Why Gangs are Successful
“I think kids really want to have a reason to live.
And I think that’s why gangs are so successful.
There’s a passion there…we underestimate the power—especially with kids.
Kids are fervent; kids are passionate.
Kids are full of emotion and full of fire to make things happen.
Kids who have the opportunity to experience something on that level
are much more likely to get involved in it—good or bad.”
(Bill Brittain, Director of Matchpoint, Relationships That Make a Difference)
- While gang activity was once primarily concentrated within the City of Spokane, recent reports by law enforcement indicate gang activity occurs county-wide and in rural areas. (Spokane County Comprehensive Gang Assessment: 2010 Update, p 9)
- "...gangs are morphing, multiplying, migrating and entrenching themselves in our inner cities, suburbs and rural communities. They are selling drugs to our kids, shooting up our neighborhoods, invading our homes, robbing our banks and stores, stealing our identities, our money, and instilling fear and violence everywhere they go....They are violent and are responsible for committing crimes from assaults to murder using firearms, machetes, fists and blunt objects to intimidate rivals, law enforcement, and the general public. ("FBI - The Gang Threat - Get Educated 2/6/2009)
- (Gangs) are sprawling our highways, the Internet, and our communities intimidating and infecting all they come in contact with. In some communities, they are responsible for as much as a staggering 80 percent of all crimes. (Congressional Testimony Robert Mueller, Director FBI 9/16/09)
- "The scourge of gangs is a clear and present danger to our internal national security and adversely impacts the quality of life within our communities with violence, drugs and associated criminal activities." (The National Alliance of Gang Investigators Association (NAGIA) 2007 World Gang Control Strategy Summit Report)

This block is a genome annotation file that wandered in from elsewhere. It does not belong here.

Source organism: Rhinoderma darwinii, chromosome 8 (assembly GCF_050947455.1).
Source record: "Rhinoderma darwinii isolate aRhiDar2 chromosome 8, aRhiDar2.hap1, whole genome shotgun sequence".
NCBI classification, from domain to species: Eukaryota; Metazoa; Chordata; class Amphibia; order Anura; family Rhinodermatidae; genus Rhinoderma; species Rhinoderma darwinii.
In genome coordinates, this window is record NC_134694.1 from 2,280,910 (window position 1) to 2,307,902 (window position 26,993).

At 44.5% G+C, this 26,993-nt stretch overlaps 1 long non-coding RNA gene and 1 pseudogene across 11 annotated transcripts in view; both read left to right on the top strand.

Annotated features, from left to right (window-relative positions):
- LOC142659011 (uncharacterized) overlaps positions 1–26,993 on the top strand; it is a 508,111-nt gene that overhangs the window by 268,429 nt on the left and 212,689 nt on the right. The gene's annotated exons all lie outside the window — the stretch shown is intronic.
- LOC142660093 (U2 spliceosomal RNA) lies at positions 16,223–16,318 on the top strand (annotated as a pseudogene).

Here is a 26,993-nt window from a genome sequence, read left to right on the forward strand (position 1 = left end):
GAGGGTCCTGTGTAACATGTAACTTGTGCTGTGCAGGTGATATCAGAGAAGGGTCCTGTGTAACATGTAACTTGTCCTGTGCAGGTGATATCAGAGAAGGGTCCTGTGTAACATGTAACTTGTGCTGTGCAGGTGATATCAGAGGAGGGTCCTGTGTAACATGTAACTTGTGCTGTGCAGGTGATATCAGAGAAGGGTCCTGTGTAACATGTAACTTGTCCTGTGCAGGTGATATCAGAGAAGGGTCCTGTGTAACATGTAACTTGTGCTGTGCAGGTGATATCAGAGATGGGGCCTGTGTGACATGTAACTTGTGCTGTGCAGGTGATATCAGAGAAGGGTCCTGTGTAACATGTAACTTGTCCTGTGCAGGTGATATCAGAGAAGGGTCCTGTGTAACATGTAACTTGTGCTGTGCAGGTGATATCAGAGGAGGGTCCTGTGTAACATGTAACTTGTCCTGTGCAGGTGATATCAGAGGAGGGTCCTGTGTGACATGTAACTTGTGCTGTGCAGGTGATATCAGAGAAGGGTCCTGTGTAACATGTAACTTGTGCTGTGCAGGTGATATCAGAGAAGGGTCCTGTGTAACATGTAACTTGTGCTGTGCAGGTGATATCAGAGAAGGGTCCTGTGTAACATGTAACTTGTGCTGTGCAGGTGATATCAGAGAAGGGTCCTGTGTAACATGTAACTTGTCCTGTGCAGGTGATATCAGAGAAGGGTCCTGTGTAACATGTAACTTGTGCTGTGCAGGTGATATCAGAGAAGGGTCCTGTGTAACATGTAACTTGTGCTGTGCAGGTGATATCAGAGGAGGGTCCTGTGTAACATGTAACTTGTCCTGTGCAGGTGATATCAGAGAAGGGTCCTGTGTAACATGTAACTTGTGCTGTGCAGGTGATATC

- While not all gangs are sophisticated and well organized, they all use violence to control neighborhoods and perpetuate their illegal money-making activities. Gangs have also become the primary retail distributors of most illicit drugs. (National Gang Assessment 2009)
Why Gang Members
- Many gang members come to Spokane to avoid arrest, escape death threats from rival gang members, to live with relatives, and to make money selling drugs (methamphetamine, cocaine and heroin) which bring higher prices here than in cities that are less isolated and have more gangs.
- Where gang members are coming from: Gangs draw teens and young adults, both genders, generally between the ages of 14 and 24. Being in a gang offers support, togetherness, protection, and a way to socialize. Members hang out together, fight together and sell drugs together.
- Today, gang members are coming to Spokane from all over the country, from Chicago and New York, to Las Vegas and Texas. With methamphetamine labs being dismantled across the state, drugs are filtering in from outside Washington, coming in across the borders from Mexico and Canada, and affecting communities like Spokane. Only 10 of the 50 gangs here evolved locally.
- Teen Gang Members. Spokane police say that of the 300 school-age kids that associate with gangs, 30 are confirmed gang members and 100 are gang wannabes enrolled in public schools. The “associates,” or gang wannabes, can be more unpredictable and dangerous than confirmed members, because they are willing to commit violent crimes or do whatever it takes to be initiated into a gang. Gang-related fights that start at school are often settled later on the streets.
- Gang violence is a growing problem in Eastern Washington. 80% of Spokane’s crime, including stabbings, murders, and drive-by shootings, is gang-related.
- Spokane has become a melting pot for gangs and gang activity.
Drugs are gangs’ business, and they have to have guns to protect
themselves. 40% of the criminals on probation in Eastern Washington are
from California or the Midwest.
- There are 7,000 gang associates and 900 gang members representing 50 gangs in Spokane.
The gang associates are Spokane’s young people who are trying to act
like the gangs. The 50 gangs in Spokane are subsets of 6 groups:
Crips, Bloods, Folk, People, Nortenos and Surenos. (According to the Spokane Police Department's Gang Enforcement Team, Jed Conklin, 2007)
- Help protect our families. People
get hurt and killed all the time when they are involved in gangs. The